This spring, as the bill made its way through Congress, Menendez received contributions of at least $1,000 each from the CEOs of eight top drug companies, including more than $5,000 from the heads of Pfizer and Merck, Stat News reported earlier this year. The pharmaceutical industry also spent more than $170 million on lobbying in the first six months of the year, more than any other industry, according to data from the Center for Responsive Politics.
"While it might be true that the Senator has received donations from the pharmaceutical industry, as many other Senators have, it's no secret that New Jersey is considered the 'Medicine Chest of the World,'" a spokesman for Menendez said in a statement to Salon.
"The work the pharmaceutical industry does in the state is vital for the innovation of lifesaving therapies in general and specifically for New Jersey's economy, employing over 300,000 people. In spite of this, the Senator's focus is clear and has repeatedly urged the pharmaceutical companies publicly and privately to be part of the solution when it comes to tackling the high cost of prescription drugs."
Menendez has joined Sinema in opposing the House bill, but while he has left open the possibility of supporting a provision for Medicare negotiation, other Democrats have said that Sinema does not yet favor "any proposal to deal with prescription drugs." Sen. Joe Manchin, D-W.Va., one of the driving forces in seeking to slash Biden's $3.5 trillion proposal, has said he supports the Medicare negotiation legislation, telling reporters earlier this month that it "makes no sense at all" that Medicare is not allowed to negotiate drug costs.
Peters and Schrader, two of the biggest recipients of Big Pharma cash in the House, voted against the bill in committee and are pushing their own alternative to drastically cut the number of drugs that Medicare could negotiate and the amount it could save. Sinema, who has raised over $750,000 from the pharmaceutical and medical device industries, has opposed that proposal as well, even though she campaigned for her seat in 2018 on a promise to lower prescription drug costs. "I'm trying to get her to come my way because I think frankly, I think it would just be good to put this issue to rest," Peters recently told Politico.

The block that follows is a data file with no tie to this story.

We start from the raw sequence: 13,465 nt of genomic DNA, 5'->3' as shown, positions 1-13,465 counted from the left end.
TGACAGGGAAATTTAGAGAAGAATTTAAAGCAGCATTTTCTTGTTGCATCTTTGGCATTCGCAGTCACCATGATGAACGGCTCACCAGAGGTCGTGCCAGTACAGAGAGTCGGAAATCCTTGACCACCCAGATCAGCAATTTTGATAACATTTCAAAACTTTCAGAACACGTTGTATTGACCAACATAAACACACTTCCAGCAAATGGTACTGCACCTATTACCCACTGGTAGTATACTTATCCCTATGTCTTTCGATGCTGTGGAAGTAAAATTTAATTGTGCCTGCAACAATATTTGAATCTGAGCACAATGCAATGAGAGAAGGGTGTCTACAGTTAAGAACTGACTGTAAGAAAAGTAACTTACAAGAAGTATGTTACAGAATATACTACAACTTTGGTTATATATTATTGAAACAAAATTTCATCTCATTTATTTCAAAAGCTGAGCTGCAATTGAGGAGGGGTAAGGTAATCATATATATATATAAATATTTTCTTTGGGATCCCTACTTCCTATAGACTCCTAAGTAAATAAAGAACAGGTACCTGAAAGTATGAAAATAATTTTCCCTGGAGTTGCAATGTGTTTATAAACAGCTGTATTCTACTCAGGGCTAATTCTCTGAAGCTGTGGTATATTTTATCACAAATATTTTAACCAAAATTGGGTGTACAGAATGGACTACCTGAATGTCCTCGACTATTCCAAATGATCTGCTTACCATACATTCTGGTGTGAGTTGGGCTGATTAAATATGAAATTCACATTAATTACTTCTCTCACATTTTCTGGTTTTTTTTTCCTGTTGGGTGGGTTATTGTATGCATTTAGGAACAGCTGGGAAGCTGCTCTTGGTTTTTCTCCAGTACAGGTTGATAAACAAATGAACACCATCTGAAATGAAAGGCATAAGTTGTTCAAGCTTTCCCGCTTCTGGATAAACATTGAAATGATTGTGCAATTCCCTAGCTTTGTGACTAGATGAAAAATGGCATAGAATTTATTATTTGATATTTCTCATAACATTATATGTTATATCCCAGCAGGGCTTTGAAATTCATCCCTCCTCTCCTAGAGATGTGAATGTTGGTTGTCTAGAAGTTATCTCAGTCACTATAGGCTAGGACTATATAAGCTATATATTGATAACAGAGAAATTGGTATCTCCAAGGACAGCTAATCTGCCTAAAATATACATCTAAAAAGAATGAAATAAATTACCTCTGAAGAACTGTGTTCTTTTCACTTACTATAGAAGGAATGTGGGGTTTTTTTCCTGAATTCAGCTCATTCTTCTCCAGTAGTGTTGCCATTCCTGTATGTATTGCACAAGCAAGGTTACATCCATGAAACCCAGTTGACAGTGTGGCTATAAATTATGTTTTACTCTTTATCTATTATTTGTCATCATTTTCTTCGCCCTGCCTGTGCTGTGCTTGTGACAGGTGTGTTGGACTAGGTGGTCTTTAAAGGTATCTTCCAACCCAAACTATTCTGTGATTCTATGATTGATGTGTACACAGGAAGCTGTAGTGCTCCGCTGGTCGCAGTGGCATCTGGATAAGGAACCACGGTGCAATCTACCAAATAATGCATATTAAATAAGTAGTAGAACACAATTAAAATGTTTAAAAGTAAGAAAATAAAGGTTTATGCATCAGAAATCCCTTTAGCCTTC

A spokesperson for Menendez sought to distance him from the other Democrats who are endangering Biden's proposal.
"Senator Menendez has never once said he will oppose allowing Medicare to negotiate drug prices in the reconciliation package," the spokesperson told Salon. "Throughout this process he's been clear on his priorities to address this issue in a way that benefits consumers at the pharmacy counter, not just providing savings for the government. He's certainly not one of the Democrats in the Senate threatening to derail the President's agenda and continues to work closely with his colleagues to advance multiple priorities in the reconciliation package to deliver results for New Jerseyans. He remains laser-focused on ensuring this package benefits all of New Jersey."
But pressure from Menendez and others to change the drug-pricing proposal likely means that Democrats will be unable to raise as much revenue as they had hoped to pay for other top priorities.
Doggett, who chairs a Ways and Means health subcommittee, questioned this week whether it was worth passing the legislation at all "if it's going to be some meaningless thing."
Welch said the final bill is also likely to cut revenue significantly for other Democratic priorities.
"The less savings we have, the more difficult it is for us to increase access to health care through lowering premiums and the ACA, expanding Medicaid in states that don't have it, expanding Medicare to include hearing, dental and vision," he told Salon. "The money we save by getting fair pricing in pharma would be immensely beneficial to our prospects of expanding health care."